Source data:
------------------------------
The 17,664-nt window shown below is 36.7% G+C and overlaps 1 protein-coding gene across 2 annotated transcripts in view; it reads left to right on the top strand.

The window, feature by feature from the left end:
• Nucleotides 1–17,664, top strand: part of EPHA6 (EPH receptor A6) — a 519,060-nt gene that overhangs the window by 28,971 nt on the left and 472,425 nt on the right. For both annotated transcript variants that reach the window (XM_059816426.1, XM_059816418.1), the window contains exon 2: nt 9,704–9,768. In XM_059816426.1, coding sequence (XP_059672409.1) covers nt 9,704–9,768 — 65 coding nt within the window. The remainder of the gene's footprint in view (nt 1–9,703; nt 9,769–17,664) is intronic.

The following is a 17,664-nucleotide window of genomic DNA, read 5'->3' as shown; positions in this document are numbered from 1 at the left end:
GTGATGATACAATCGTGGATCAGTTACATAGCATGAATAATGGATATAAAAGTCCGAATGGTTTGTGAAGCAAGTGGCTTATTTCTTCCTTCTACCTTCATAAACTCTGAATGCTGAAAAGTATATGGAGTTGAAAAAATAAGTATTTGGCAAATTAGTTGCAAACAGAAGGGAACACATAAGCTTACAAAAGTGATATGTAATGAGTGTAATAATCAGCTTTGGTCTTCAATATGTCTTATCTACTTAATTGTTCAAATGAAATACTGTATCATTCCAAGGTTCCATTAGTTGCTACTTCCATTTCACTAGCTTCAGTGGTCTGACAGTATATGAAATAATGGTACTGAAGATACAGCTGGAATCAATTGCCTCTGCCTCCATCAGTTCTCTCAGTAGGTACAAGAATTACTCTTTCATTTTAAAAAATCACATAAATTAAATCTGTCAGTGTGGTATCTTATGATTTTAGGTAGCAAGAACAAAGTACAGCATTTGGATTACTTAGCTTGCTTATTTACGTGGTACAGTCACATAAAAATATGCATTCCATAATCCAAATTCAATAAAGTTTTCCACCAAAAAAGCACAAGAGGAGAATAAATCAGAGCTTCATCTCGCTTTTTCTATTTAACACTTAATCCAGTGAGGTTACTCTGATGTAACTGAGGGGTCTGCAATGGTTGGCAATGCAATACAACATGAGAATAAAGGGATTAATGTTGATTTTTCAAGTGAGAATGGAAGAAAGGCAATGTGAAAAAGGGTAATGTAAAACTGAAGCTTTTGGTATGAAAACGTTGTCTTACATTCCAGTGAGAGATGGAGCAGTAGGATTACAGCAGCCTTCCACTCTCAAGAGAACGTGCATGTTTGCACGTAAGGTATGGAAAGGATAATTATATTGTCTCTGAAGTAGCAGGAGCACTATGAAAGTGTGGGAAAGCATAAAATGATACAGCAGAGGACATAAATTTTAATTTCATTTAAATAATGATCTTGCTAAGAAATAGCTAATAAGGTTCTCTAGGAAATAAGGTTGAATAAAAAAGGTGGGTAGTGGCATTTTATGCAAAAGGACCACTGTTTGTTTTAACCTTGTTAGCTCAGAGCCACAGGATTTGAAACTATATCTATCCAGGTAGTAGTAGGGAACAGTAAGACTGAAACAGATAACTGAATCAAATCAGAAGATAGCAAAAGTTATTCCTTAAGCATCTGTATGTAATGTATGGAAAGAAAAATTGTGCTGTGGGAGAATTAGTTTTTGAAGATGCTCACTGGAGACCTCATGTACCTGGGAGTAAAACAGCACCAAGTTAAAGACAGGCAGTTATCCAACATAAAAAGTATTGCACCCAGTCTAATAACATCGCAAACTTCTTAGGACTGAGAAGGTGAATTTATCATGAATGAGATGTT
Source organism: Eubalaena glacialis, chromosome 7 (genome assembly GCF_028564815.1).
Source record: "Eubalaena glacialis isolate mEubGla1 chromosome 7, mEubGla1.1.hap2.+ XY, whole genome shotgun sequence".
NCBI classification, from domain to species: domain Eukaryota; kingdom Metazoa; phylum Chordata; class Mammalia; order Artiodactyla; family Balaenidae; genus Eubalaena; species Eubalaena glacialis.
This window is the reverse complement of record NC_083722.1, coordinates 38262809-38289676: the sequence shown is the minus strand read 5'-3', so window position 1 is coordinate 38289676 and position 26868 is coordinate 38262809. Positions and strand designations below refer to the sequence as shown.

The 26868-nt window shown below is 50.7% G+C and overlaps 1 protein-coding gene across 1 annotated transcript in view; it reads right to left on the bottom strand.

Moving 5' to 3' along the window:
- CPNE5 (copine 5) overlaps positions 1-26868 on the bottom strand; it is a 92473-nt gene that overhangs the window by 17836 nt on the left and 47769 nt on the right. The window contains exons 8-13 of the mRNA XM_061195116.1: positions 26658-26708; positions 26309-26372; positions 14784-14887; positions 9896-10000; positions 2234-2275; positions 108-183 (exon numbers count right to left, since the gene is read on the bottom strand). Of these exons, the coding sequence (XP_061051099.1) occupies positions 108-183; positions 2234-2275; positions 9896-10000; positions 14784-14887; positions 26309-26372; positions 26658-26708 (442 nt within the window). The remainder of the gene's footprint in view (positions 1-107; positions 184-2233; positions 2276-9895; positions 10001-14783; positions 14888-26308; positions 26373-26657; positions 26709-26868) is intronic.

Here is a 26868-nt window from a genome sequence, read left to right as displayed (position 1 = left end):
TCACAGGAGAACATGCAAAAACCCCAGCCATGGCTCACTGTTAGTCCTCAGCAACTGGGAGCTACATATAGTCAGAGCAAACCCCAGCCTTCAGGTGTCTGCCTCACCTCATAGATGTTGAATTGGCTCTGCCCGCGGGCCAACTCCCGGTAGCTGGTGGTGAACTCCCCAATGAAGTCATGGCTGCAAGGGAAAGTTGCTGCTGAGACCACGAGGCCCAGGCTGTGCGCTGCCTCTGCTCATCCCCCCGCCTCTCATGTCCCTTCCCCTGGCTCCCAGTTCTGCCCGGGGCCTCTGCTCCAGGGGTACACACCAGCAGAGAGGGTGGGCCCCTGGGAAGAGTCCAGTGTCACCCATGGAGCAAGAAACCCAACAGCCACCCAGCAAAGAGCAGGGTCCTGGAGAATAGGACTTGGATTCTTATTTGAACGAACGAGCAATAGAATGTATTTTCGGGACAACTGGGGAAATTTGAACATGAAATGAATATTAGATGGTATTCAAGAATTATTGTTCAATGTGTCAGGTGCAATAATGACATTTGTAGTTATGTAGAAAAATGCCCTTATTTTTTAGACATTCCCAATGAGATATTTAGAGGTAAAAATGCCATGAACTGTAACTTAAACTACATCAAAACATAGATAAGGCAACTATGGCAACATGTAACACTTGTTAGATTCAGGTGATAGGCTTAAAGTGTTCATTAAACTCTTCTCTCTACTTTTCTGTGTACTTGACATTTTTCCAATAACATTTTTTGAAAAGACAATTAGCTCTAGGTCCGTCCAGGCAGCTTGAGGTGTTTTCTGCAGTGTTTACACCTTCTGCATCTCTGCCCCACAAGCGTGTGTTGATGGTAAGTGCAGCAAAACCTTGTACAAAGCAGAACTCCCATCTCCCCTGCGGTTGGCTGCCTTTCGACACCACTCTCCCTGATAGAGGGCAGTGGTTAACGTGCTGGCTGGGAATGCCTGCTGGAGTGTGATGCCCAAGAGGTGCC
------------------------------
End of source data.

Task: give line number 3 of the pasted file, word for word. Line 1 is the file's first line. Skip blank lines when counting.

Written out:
• Nucleotides 1–17,664, top strand: part of EPHA6 (EPH receptor A6) — a 519,060-nt gene that overhangs the window by 28,971 nt on the left and 472,425 nt on the right. For both annotated transcript variants that reach the window (XM_059816426.1, XM_059816418.1), the window contains exon 2: nt 9,704–9,768. In XM_059816426.1, coding sequence (XP_059672409.1) covers nt 9,704–9,768 — 65 coding nt within the window. The remainder of the gene's footprint in view (nt 1–9,703; nt 9,769–17,664) is intronic.